Analysis by Kaitie Truman
The Gold Rush made in 1925 a true comedy, starring Charlie Chaplin as “The Tramp”. In the movie Charlie Chaplin’s character sets out to the Yukon Gold Rush in hopes of striking it rich. However, his riches don’t come as quickly as he hoped they would. Through his journey he faces starvation, a near death, and finds a love interest. On his journey he stays with two other prospectors, Black Larsen and Big Jim. Black Larsen decides to leave the two for dead and set out on his own journey for gold but faces a cruel fate. Charlie Chaplin continues on his journey for gold but his main conflict is trying to win a girl’s heart. The girl he is after however, chooses to have fun with others instead of letting Chaplin try for her heart. Until one day…
I thoroughly enjoyed this movie, but that maybe due to the fact that I am a huge Chaplin fan. I loved the little humorous situations he put himself into as he took the seriousness of the situation out. As director, Charlie Chaplin was able to give himself artistic freedom to express himself however he wanted to in this movie. In every scene he was able to make the audience laugh through simple gestures. He used special effects that were ahead of his time that enhanced the films quality and made it more enjoyable for the audience. I didn’t like the fact that the scenes were all stationary shots. To me it seemed like it took away from the overall affect that I believe Chaplin was trying to convey in his scenes and over film. My favorite scene was his infamous “dancing dinner rolls” routine. Later this will become one of the scenes Chaplin will be most remembered for. It showed his character’s innocence and playful nature in the film. The acting for the most part was superb. There weren’t a lot of actors in the movie so the audience could pinpoint some key characteristics in each of them. Maybe even identify themselves with one of the characters. The story had a tendency to jump around without a lot of connections until the end. The ending was a cliffhanger and left a lot of strings untied. In the film the music was of low quality. It seemed to be very repetitive and quite choppy. When transitioning to a new scene or a new track of music the music doesn’t transition with it, it just stops and goes to the new music track. This becomes a nuisance throughout the movie. The shot compositions seem to be unchanging throughout the movie. Every shot seems to be stationary. The camera is most likely on a tripod in nearly every scene. Lighting could have been better. A lot of the time the actor’s faces were too white to see their eyes because of incorrect lighting. In one of the scenes there is a close-up shot of a letter to Chaplin but due to poor lighting it is nearly impossible to make out what is written. If the quality of lighting was enhanced it would greatly improve the composition of the film. However, even without correct lighting, I feel that the films effectiveness to convey humor to the audience was accomplished.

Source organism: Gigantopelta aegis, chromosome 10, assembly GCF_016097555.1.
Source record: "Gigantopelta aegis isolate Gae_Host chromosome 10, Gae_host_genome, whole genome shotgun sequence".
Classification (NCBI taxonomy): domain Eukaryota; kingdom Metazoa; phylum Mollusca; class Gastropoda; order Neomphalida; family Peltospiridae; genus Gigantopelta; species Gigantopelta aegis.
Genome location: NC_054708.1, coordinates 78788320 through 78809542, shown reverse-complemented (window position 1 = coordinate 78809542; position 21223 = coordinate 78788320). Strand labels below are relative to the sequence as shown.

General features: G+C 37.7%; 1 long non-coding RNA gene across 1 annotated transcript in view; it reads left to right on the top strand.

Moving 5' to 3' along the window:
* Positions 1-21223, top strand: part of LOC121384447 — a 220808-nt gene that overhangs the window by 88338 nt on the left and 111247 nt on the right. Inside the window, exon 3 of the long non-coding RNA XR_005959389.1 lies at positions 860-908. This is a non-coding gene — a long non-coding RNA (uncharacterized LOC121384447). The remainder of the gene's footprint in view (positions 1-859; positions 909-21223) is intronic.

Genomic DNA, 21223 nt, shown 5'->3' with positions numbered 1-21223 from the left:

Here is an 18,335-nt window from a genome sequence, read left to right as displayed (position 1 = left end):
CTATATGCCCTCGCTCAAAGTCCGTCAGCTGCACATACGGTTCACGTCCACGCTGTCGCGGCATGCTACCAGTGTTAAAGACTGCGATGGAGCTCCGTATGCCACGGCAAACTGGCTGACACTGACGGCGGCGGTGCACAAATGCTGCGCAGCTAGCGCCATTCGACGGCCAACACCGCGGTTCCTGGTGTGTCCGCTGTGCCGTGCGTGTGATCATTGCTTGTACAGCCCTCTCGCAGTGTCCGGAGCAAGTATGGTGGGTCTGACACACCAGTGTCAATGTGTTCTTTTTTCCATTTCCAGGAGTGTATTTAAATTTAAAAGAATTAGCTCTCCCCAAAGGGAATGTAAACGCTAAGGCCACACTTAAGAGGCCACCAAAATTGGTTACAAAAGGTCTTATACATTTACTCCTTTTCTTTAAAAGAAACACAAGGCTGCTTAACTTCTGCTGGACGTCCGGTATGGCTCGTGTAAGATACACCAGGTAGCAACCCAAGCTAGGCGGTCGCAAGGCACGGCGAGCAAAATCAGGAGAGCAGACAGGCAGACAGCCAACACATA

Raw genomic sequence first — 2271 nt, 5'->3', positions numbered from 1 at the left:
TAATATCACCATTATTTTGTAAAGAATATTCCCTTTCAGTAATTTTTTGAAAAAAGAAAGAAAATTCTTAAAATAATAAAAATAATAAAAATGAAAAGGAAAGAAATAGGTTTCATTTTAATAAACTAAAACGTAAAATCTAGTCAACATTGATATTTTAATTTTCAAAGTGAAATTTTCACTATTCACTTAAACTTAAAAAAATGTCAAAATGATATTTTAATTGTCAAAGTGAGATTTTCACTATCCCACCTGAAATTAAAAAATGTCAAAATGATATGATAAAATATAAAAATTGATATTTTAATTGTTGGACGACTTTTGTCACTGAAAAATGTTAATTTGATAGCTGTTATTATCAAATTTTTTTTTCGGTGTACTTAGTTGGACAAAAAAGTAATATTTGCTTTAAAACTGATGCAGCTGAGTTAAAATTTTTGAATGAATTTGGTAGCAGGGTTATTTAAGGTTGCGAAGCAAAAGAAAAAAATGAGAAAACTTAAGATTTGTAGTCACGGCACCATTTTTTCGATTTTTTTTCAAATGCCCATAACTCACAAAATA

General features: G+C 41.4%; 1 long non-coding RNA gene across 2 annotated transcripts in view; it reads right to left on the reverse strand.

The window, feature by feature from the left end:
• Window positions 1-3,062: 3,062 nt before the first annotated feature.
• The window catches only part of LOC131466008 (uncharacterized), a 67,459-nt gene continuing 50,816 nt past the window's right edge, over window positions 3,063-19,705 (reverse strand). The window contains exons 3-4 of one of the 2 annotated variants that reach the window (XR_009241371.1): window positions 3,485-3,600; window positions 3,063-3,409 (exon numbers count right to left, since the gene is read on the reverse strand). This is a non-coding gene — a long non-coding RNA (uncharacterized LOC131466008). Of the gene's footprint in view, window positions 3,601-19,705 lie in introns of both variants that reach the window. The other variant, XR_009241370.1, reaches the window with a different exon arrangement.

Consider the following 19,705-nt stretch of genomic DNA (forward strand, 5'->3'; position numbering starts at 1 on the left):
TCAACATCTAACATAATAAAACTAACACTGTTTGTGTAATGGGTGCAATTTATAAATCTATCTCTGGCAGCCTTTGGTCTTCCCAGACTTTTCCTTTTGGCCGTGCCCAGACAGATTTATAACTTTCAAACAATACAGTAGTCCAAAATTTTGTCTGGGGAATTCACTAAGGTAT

According to Rottentomatoes.com, “The Gold Rush is a distinct triumph for Charlie Chaplin from both the artistic and commercial standpoints, and is a picture certain to create a veritable riot at theatre box offices,” I thoroughly agree with them. Chaplin expresses his artistic freedom because of his position as director. Chaplin used different effects that audiences weren’t used to in order to be different from the other movies during his time. He does a slow transformation of himself into a giant chicken to convey that the other man is starving. The effects he used to do this were advanced for his time and there is still complications trying to do this today.
I would recommend this film to a mature audience rather than an adolescent audience. I do not doubt my peer’s knowledge or awareness but I don’t believe that they would fully grasp what the film is trying to convey due to the silent aspect of it. The fact that the filming is a constant composition and that the music is repetitive people may lose interest quickly and become bored with the movie. Chaplin was true visionary and he wanted to be remembered in this film.